2  AFTER INSERT
  3  ON TEST_BULK 
  4  REFERENCING NEW AS New OLD AS Old
  5  DECLARE
  6  begin
  7   DBMS_OUTPUT.PUT_LINE('expensive action');
  8  end;
  9  / 

Trigger created.

SQL> 
SQL> select count(*) from test_bulk;

  COUNT(*)
----------
         0

SQL> 
SQL> DECLARE
  2    TYPE my_collection IS TABLE OF NUMBER; 
  3    my_collection_test  my_collection;
  4  BEGIN
  5      SELECT LEVEL BULK COLLECT
  6      INTO   my_collection_test
  7      FROM   dual
  8      CONNECT BY LEVEL < 15;
  9      FORALL i IN 1 .. my_collection_test.COUNT
 10        INSERT INTO test_bulk(id_test_1,id_test_2) VALUES (1,my_collection_test(i)); 
 11  END;
 12  /
expensive action            <--------- one message from the statement trigger

PL/SQL procedure successfully completed.

SQL> 
SQL> select count(*) from test_bulk;

  COUNT(*)
----------
        14

SQL> 

A pretty basic thing to get wrong.

Anyway, then revisiting the general trigger and bulk documentation, I came across a statement in the documentation about compound triggers that I just didn’t get.

It is when the triggering statement affects many rows that a compound trigger has a performance benefit. This is why it is important to use the BULK COLLECT clause with the FORALL statement. For example, without the BULK COLLECT clause, a FORALL statement that contains an INSERT statement simply performs a single-row insertion operation many times, and you get no benefit from using a compound trigger.
….
If the triggering statement of a compound trigger is an INSERT statement that includes a subquery, the compound trigger retains some of its performance benefit. For example, suppose that a compound trigger is triggered by the following statement:

INSERT INTO Target
SELECT c1, c2, c3
FROM Source
WHERE Source.c1 > 0
For each row of Source whose column c1 is greater than zero, the BEFORE EACH ROW and AFTER EACH ROW sections of the compound trigger execute. However, the BEFORE STATEMENT and AFTER STATEMENT sections each execute only once (before and after the INSERT statement executes, respectively).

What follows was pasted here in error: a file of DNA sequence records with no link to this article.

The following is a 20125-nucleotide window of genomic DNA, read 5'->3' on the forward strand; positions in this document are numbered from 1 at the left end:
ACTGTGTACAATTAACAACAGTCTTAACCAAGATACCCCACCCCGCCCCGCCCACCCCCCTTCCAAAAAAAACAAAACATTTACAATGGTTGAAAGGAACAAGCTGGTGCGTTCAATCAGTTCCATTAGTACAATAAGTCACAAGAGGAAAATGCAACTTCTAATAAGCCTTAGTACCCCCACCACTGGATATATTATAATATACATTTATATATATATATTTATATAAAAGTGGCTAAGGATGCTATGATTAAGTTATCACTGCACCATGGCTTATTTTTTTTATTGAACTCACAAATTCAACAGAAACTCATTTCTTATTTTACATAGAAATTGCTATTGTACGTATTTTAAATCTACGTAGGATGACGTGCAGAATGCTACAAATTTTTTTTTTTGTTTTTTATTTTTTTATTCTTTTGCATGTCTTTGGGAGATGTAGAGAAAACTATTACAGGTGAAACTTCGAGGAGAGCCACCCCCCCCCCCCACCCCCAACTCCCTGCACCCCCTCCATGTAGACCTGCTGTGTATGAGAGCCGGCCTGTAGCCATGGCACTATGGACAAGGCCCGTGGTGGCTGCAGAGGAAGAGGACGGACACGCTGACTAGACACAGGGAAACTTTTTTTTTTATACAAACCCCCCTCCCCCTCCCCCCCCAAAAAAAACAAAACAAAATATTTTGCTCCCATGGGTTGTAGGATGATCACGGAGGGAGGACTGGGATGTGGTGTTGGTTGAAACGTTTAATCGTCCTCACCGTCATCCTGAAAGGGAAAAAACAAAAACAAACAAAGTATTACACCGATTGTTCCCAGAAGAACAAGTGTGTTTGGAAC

Ignore the first bit for now, but I can’t figure out why there would be any difference in benefit between the FORALL and the INSERT … SELECT.

I would assume (given that I’ve now changed my understanding of the statement level trigger firing for FORALL) that in both cases any statement level triggers will once and the row level triggers will fire for each row. So… how does the INSERT… SELECT only have “some of the performance benefit”? Perhaps it’s also talking about the benefits of a bulk statement versus a non-bulk statement – i.e. including the FORALL benefits.

And looking at the 11.2 documentation, this wording has changed so maybe it was just not quite right.

From the 11.2 PLSQL reference:

Performance Benefit of Compound DML Triggers
A compound DML trigger has a performance benefit when the triggering statement affects many rows.

For example, suppose that this statement triggers a compound DML trigger that has all four timing-point sections in Table 9-2:

INSERT INTO Target
SELECT c1, c2, c3
FROM Source
WHERE Source.c1 > 0
Although the BEFORE EACH ROW and AFTER EACH ROW sections of the trigger run for each row of Source whose column c1 is greater than zero, the BEFORE STATEMENT section runs only before the INSERT statement runs and the AFTER STATEMENT section runs only after the INSERT statement runs.

A compound DML trigger has a greater performance benefit when it uses bulk SQL, described in “Bulk SQL and Bulk Binding”.

OK so, no mention there of any difference in performance benefits between FORALL and INSERT…SELECT.

But then talking about the benefits purely for FORALL:

Using Compound DML Triggers with Bulk Insertion
A compound DML trigger is useful for accumulating rows destined for a second table so that you can periodically bulk-insert them. To get the performance benefit from the compound trigger, you must specify BULK COLLECT INTO in the FORALL statement (otherwise, the FORALL statement does a single-row DML operation multiple times).

So, I do wonder what exactly that is alluding to…. will have to do some investigations (but not right now… as usual?).

Anyway, it’s interesting and relevant for me currently because I’m just finishing the refactoring of a process using expensive row-by-row dml and then further expensive row-by-row trigger DML operations. Although I’m not doing this on 11g so compound triggers are an irrelevance.